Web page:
Thanks for all your recent help and ideas. Great web site. Now I want to take you to task.
I agree that on the pattern board the 1 1/8 oz loads look denser and pattern better than the hot 1 oz loads. Could be you didn’t go light enough.
I sometimes shoot an international trap load 7/8 oz or some damned metric weight. Nobody ever went to the moon on metrics. These don’t pattern nearly as well as the 1 1/8 loads, however, something is going on out there. We use them for dog training shooting pigeons. These loads make rag dolls out of pigeons. Lots of broken bones like they were hit with 6s. We use 7-1/2 and sometimes kill 150/200 a week. Try to kill most at 45 to 50 yards.
One thing I did notice is, when you can see the shot in the air, it doesn’t seem to string the way heaver loads do. Most of these shots are going away, but it has the same effect on right to left birds — I never hit a left to right bird.
Anyway on the drawing or pattern board, I’ll buy the 1 1/8 load but something happens out there on live game with the fast, light loads. Killing vs knocking off a chip is a different deal. By the way, my bet the money pigeon load is Winchester Super Pigeon, copper plated shot. Hard to shoot 3 or 4 hundred a week of that load.
Shell selection is like cooking chili. It gets subjective. The shell is an important part of the shooting equation, as is the gun, but it pales in comparison to where the shooter places the shot. If you think that you do better with a particular shell, if you have confidence in it, if it is comfortable to shoot, then you may well do better with that shell.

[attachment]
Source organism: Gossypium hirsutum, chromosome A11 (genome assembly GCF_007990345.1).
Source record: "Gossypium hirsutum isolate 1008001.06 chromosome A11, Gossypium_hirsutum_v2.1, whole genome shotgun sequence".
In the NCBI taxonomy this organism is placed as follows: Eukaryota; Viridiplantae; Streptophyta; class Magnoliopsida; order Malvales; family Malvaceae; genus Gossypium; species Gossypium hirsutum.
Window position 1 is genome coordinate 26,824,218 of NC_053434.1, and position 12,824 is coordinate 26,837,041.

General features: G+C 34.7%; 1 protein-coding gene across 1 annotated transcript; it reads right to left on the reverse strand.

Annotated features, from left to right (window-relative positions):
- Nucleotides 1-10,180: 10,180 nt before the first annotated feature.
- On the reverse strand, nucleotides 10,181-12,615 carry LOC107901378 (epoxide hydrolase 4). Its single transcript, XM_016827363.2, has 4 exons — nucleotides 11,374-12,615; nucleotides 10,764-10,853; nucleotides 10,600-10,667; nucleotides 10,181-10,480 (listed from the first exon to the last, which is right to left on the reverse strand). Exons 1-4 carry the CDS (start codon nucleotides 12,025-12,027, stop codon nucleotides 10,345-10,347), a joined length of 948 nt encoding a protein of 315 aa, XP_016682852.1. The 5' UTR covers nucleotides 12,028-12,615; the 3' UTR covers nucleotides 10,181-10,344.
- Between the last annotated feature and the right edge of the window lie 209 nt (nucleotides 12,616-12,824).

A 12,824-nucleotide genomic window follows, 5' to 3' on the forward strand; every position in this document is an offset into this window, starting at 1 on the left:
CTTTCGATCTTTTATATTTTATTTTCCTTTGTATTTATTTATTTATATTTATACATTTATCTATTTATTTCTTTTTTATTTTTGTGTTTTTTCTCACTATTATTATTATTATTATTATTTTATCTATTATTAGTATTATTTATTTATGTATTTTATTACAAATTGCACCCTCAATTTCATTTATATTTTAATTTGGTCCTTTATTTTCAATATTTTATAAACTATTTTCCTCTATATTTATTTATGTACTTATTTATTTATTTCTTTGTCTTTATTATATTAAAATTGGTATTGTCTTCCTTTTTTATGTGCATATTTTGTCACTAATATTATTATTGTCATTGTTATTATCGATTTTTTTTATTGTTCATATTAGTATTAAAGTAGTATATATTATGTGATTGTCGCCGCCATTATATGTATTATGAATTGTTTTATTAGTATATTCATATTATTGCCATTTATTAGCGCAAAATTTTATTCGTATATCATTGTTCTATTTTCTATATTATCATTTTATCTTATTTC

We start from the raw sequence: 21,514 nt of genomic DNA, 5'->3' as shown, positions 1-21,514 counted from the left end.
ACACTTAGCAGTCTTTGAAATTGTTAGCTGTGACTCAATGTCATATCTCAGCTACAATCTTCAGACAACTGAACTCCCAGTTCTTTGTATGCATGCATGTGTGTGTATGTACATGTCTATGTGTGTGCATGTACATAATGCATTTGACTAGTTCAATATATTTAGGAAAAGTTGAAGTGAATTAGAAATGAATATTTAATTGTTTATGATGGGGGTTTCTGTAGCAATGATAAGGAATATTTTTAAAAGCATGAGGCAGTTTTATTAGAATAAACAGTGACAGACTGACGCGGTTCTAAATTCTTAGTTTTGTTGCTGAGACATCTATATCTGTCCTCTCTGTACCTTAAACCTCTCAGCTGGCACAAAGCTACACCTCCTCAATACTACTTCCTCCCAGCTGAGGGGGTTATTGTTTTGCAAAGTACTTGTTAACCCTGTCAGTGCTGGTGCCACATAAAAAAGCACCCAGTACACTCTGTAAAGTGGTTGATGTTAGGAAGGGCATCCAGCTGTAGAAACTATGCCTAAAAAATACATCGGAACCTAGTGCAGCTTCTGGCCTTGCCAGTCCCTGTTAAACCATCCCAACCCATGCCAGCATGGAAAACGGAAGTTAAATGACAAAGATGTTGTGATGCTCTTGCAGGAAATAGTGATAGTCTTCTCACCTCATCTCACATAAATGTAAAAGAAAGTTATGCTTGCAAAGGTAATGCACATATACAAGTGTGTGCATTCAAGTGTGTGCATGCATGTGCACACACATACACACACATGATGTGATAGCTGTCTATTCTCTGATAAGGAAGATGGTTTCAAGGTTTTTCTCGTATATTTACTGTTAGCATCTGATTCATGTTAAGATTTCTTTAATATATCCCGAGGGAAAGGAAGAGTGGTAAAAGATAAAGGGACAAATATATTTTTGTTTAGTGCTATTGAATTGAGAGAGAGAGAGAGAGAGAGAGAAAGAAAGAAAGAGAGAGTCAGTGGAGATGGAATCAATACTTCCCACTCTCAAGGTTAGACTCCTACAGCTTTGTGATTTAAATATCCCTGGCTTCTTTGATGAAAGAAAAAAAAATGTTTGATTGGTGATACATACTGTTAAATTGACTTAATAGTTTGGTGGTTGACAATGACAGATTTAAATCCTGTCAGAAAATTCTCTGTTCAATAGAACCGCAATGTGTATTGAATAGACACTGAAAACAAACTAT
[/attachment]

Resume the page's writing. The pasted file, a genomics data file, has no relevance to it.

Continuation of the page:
The standard 24 gram (7/8 oz) International load seems to run about 3-1/4 drams or 1325 fps. When they were first mandated, they fooled around with all sorts of speeds, but seem to have settled on that. At least that’s what Remington and Federal are running right now.
Let’s compare those to a typical 3 dram 1-1/8 oz target load from Federal or Remington. That load will have a velocity of about 1200 fps. According to my well-worn Lyman’s “Shotshell Reloading Handbook, 4th ed”, at 40 yards a #7-1/2 pellet started out at 1330 fps will be going 715 fps and have 1.4 ft/lbs of energy. A #7-1/2 started at 1200 fps will have 675 fps and 1.3 ft/lb energy at 40 yards.
That means the pellet from your 24 gram 7/8 oz international load will have 35 fps and .1 ft/lb more oomph than the pellets from a 3 dram 1-1/8 oz target load at a distance of 40 yards. That’s nothing. Nada. Zip. Shell to shell variation within a box can be 25 fps or better. Velocity and energy isn’t the answer here.
BUT, the Federal International loads are copper plated. Standard target load are not. Lots of people believe that plating on a shot aids in penetration on a bird. I believe this. I notice that when I shoot birds with standard hard lead shot, the pellets pickup little grey feather balls. When I shoot the birds with copper or nickle plated shot, the pellets pick up less of a feather ball and seem to “grease” into the bird better and further. This may be important on a going away bird where penetration is a factor. I doubt that it would be a factor on a crossing bird with the cross section of a pigeon.